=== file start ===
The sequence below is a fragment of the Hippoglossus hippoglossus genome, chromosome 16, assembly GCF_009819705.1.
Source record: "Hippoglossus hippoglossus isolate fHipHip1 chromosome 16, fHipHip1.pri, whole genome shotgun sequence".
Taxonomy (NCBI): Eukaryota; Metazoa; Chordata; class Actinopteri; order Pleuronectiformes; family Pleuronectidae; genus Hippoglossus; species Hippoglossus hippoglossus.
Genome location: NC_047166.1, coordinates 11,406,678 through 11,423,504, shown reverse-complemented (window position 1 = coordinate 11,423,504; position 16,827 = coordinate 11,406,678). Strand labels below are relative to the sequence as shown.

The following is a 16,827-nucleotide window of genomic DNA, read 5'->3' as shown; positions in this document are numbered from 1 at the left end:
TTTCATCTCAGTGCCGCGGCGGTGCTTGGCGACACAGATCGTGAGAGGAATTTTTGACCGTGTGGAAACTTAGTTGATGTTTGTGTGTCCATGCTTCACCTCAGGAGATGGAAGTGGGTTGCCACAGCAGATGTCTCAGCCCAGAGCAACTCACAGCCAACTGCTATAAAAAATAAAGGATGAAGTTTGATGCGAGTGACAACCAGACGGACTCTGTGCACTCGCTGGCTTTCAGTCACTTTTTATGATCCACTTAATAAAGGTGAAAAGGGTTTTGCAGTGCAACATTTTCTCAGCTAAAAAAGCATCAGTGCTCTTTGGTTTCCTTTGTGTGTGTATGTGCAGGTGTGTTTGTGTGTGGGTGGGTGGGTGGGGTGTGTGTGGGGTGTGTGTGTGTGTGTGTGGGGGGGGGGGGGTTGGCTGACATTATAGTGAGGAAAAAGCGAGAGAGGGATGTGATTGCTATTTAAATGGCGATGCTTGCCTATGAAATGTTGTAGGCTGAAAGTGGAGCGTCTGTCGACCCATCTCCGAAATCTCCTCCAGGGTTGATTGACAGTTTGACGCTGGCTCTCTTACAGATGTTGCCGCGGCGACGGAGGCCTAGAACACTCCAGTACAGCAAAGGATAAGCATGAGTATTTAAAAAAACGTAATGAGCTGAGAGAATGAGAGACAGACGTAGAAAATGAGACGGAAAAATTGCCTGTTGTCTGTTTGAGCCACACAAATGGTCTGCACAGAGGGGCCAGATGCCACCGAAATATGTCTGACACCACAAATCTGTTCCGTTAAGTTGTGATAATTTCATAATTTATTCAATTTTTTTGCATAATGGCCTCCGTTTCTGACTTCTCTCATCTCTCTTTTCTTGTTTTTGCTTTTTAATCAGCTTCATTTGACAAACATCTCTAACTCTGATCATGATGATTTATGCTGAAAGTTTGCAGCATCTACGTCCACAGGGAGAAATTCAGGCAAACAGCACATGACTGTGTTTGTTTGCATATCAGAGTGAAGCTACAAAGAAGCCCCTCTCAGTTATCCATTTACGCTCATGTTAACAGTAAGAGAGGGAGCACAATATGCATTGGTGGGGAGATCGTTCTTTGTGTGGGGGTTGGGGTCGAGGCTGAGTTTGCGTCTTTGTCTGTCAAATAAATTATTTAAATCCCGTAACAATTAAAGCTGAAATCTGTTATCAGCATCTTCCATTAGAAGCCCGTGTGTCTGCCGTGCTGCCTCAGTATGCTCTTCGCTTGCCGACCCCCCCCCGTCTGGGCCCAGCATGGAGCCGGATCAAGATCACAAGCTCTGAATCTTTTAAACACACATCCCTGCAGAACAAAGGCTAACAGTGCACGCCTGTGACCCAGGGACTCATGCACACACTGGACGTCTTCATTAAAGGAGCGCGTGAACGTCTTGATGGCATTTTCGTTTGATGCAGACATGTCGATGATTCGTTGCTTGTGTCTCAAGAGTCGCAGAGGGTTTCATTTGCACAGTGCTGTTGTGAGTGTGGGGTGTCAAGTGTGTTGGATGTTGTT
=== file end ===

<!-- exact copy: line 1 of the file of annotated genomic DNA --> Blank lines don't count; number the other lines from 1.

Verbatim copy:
The sequence below is a fragment of the Hippoglossus hippoglossus genome, chromosome 16, assembly GCF_009819705.1.